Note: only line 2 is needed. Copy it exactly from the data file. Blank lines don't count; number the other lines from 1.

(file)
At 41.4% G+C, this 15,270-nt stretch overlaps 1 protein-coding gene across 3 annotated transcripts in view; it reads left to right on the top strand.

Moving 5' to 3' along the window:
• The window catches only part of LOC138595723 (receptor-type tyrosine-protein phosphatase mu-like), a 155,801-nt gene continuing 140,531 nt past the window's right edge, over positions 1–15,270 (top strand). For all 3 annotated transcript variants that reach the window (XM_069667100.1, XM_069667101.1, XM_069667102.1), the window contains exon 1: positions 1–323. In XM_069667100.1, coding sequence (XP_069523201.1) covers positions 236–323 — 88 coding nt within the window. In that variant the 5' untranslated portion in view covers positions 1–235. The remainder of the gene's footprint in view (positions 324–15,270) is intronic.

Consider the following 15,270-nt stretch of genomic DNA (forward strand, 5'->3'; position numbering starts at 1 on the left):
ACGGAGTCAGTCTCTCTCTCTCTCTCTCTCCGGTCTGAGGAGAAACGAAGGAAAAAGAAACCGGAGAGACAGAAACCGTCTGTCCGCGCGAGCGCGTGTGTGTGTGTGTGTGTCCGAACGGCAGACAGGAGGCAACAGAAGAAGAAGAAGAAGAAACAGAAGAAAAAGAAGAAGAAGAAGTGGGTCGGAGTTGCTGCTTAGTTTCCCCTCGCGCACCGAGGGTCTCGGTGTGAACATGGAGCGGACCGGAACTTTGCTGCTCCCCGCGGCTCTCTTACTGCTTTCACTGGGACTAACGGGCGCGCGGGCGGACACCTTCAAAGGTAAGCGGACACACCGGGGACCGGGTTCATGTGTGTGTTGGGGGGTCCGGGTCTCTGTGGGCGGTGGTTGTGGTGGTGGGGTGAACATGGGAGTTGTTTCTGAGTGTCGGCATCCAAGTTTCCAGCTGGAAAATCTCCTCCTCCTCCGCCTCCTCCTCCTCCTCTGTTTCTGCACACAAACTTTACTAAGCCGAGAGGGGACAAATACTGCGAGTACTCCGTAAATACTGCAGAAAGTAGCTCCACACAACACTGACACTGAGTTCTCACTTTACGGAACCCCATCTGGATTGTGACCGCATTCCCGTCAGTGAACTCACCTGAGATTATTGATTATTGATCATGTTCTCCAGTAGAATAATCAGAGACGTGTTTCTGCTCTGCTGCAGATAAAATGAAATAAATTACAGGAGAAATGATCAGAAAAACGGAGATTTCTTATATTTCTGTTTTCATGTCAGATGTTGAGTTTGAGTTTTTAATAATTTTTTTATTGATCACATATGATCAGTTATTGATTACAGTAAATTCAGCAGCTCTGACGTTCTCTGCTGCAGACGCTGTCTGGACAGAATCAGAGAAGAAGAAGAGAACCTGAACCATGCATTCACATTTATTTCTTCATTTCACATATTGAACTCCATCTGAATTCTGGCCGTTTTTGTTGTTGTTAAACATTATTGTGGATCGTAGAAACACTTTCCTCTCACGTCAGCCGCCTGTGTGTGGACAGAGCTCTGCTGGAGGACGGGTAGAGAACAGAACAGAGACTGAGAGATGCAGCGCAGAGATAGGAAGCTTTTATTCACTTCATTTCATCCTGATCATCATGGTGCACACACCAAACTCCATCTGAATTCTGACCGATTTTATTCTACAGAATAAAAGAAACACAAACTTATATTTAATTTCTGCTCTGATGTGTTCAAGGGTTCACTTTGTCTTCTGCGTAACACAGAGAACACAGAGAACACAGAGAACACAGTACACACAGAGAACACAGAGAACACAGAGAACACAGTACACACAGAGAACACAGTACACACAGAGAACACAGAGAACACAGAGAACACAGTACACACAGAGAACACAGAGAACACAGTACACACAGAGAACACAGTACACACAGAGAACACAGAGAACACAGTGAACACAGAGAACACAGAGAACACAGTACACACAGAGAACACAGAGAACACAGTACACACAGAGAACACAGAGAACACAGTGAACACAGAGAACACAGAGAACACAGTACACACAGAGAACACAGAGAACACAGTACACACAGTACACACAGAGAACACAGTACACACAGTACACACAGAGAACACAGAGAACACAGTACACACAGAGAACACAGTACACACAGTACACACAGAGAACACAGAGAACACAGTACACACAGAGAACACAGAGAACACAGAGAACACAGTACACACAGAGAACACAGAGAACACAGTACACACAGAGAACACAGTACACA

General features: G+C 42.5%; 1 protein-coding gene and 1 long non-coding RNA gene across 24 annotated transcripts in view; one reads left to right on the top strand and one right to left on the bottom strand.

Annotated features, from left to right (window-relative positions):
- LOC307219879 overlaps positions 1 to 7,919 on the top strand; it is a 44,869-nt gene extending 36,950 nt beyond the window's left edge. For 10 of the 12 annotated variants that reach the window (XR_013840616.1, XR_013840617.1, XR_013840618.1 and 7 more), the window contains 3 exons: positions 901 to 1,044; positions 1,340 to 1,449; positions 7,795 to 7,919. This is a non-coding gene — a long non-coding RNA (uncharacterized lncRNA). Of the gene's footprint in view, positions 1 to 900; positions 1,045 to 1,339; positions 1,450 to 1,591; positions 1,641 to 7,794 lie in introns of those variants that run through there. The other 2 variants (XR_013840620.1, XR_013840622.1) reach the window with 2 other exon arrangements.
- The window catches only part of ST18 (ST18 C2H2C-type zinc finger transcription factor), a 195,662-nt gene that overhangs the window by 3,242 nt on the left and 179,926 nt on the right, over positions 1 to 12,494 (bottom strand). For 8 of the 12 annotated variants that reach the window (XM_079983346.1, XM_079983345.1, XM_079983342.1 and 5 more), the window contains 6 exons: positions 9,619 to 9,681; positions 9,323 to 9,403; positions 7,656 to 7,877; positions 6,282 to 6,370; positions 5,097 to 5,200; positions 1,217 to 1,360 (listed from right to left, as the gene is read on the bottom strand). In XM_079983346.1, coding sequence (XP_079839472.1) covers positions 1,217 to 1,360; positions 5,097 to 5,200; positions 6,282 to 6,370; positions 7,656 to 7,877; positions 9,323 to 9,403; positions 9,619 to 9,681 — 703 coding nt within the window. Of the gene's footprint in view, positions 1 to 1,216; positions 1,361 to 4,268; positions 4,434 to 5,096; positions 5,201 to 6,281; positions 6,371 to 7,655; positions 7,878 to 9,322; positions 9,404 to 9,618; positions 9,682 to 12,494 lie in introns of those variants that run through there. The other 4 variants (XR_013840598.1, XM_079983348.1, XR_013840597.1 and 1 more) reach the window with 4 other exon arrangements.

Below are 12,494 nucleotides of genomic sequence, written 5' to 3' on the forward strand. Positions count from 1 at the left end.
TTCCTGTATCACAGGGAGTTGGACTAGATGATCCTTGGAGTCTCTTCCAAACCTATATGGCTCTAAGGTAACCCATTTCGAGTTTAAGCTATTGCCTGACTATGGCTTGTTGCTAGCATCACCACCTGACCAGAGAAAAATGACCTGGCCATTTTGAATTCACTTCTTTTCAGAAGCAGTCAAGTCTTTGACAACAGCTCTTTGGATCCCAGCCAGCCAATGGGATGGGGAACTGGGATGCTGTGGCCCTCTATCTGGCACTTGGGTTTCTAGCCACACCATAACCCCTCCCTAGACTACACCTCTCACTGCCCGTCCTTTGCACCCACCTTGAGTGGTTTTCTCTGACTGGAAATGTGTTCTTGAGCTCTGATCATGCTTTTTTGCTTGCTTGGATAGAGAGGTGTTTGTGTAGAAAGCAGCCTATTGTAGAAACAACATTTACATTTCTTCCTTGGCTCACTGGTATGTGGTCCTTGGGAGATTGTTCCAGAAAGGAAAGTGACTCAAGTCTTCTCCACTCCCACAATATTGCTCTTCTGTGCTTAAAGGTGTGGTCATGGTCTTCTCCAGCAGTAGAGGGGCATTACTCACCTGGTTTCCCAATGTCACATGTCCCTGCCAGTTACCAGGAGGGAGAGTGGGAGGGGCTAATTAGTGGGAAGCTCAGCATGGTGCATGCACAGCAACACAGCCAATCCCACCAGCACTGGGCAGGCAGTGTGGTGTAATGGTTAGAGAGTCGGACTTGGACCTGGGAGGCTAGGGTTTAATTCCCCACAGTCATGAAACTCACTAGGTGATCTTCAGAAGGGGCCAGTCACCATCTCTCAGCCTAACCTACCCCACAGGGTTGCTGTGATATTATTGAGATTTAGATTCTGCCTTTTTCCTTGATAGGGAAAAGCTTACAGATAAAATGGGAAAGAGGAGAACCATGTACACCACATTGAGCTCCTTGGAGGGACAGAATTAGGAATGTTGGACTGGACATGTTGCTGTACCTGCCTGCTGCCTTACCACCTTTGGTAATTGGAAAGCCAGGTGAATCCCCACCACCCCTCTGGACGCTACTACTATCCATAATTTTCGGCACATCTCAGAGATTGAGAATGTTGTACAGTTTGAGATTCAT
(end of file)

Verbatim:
Moving 5' to 3' along the window: